Streetsboro -- City Council submitted 10 infrastructure projects for consideration by the Akron Metropolitan Area Transportation Study. The most important one to Streetsboro leaders is the Route 303 culvert project, which would help prevent flooding.
The 10 applications were approved Dec. 9 by City Council. Bruce Terrell, the city's engineering director, confirmed that the Route 303 culvert project is the city's top priority.
The legislation must be turned in to AMATS officials by Dec. 20, according to Terrell, who said it is for funding year 2018-19.
"We're looking for 80 percent funding [with the city paying the remaining 20 percent]," Terrell said. "We won't know until January or February how we rank."
Terrell said without the applications being submitted, AMATS won't even consider the projects.
The 10 proposed AMATS projects for Streetsboro are Route 303 culvert, Route 14 road work, Diagonal Road resurfacing, Frost Road widening, Seasons Road resurfacing, Citywide traffic signal upgrade, Frost Road sidewalks, Page Road sidewalks, Route 14 sidewalks and Route 43 sidewalks.
For the Route 303 culvert project, the application is a formality, of sorts.
Steve Pasternack of S&ME Engineering, headquartered in Dublin, previously said the estimated project cost of the Route 303 culvert project is about $3.5 million, of which Streetsboro would have to pay about $2.5 million.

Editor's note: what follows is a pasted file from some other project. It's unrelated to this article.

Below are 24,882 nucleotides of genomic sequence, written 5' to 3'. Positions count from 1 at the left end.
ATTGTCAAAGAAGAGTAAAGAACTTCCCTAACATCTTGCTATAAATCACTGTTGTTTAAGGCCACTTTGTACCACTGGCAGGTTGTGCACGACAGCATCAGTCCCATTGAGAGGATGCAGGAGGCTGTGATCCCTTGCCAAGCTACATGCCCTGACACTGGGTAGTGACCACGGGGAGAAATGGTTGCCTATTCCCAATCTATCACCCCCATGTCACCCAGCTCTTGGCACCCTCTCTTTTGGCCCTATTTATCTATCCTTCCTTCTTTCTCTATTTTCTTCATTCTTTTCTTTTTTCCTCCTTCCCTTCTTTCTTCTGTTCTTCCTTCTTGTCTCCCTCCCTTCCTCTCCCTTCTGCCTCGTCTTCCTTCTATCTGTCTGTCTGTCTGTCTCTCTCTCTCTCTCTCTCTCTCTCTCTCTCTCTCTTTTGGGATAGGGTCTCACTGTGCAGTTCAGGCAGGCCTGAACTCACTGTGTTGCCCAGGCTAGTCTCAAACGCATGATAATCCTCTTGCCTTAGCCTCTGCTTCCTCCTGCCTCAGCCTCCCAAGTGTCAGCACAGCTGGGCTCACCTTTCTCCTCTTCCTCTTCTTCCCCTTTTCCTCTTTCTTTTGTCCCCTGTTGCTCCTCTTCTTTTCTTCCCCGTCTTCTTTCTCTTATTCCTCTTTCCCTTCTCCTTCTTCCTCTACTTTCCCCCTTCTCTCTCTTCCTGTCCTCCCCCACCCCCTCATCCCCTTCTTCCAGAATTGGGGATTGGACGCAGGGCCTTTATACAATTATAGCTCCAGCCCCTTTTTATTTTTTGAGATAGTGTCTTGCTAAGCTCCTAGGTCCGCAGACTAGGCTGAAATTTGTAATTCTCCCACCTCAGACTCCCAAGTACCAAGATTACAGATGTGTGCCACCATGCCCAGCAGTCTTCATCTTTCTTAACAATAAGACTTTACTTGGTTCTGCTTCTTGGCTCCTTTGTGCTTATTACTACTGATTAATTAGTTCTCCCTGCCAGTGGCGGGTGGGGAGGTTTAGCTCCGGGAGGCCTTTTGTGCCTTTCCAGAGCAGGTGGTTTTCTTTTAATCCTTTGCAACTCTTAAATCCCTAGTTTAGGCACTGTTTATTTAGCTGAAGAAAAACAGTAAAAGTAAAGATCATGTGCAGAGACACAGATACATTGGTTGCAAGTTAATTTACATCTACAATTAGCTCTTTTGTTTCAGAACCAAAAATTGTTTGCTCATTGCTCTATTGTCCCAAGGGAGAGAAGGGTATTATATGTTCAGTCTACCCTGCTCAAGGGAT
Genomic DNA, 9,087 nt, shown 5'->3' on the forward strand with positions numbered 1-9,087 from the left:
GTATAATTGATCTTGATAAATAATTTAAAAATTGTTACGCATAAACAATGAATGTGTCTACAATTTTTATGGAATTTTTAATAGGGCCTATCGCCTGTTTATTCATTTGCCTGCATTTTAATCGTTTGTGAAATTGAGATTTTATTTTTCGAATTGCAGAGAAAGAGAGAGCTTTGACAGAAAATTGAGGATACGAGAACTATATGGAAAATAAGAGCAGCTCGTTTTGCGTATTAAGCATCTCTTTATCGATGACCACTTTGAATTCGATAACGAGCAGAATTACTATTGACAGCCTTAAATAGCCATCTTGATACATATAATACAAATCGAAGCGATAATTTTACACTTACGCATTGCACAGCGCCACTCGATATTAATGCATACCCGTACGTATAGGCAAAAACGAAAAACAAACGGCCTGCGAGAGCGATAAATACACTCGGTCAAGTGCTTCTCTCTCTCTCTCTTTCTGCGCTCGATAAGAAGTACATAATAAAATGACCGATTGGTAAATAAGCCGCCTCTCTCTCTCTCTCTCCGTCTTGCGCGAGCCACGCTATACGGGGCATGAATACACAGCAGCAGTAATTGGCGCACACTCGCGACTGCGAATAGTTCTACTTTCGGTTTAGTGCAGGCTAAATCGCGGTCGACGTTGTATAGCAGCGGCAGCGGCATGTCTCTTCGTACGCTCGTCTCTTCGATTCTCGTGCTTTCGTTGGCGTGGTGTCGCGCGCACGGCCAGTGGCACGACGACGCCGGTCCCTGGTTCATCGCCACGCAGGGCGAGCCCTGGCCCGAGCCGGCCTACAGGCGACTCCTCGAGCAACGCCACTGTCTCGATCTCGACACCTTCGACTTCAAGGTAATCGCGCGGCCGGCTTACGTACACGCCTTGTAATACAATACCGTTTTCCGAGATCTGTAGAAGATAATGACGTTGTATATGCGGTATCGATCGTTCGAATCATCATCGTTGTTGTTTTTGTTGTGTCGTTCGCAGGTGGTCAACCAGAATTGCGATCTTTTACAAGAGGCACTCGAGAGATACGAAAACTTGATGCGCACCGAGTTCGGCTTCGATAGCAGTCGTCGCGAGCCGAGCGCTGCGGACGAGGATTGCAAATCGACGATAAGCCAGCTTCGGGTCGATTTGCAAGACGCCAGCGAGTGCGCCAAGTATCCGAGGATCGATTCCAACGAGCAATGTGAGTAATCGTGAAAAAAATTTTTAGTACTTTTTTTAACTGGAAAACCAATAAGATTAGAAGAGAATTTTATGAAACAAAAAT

Thomas Powell, an Ohio Department of Transportation official, previously said AMATS is expected to fund 80 percent of the $2.5 million, which adds up to $2 million. So the city's share after that would be about $500,000.
To pay that, Pasternack said the state infrastructure bank offers low-interest, long-term loans to municipalities. Pasternack said the money paid by the city would go for the construction cost of the roadway, the environmental wetlands mitigation, the right-of-way purchases and any utility relocations.
The project, in fact, is already under way. Pasternack said the state has already spent $50,000 on preliminary engineering.
Council President Julie Field said she believes the flooding dilemma needs to be taken care of.
"I understand the flooding on Route 303 has been a problem for years," Field said. "It can be a hazard in an emergency situation. I know so many people who travel on Route 303 to get to their jobs and their homes. This is a huge detail to the residents of Ward 4. It's ridiculous that the road is not passable when it rains hard."
Mayor Glenn Broska said the application for the Route 14 road work "does not include anything for the schools."
"The schools would be totally responsible for anything they do," Broska said. "We would be remiss if we didn't put the application in. It's not saying we are or are not going to get the money."
Terrell said AMATS applications are submitted every two years.
"This is the second step of the process," Terrell said. "We're just asking AMATS to consider it. We're not throwing any money [at the Route 14 project] right now. We're just asking AMATS to consider the project."
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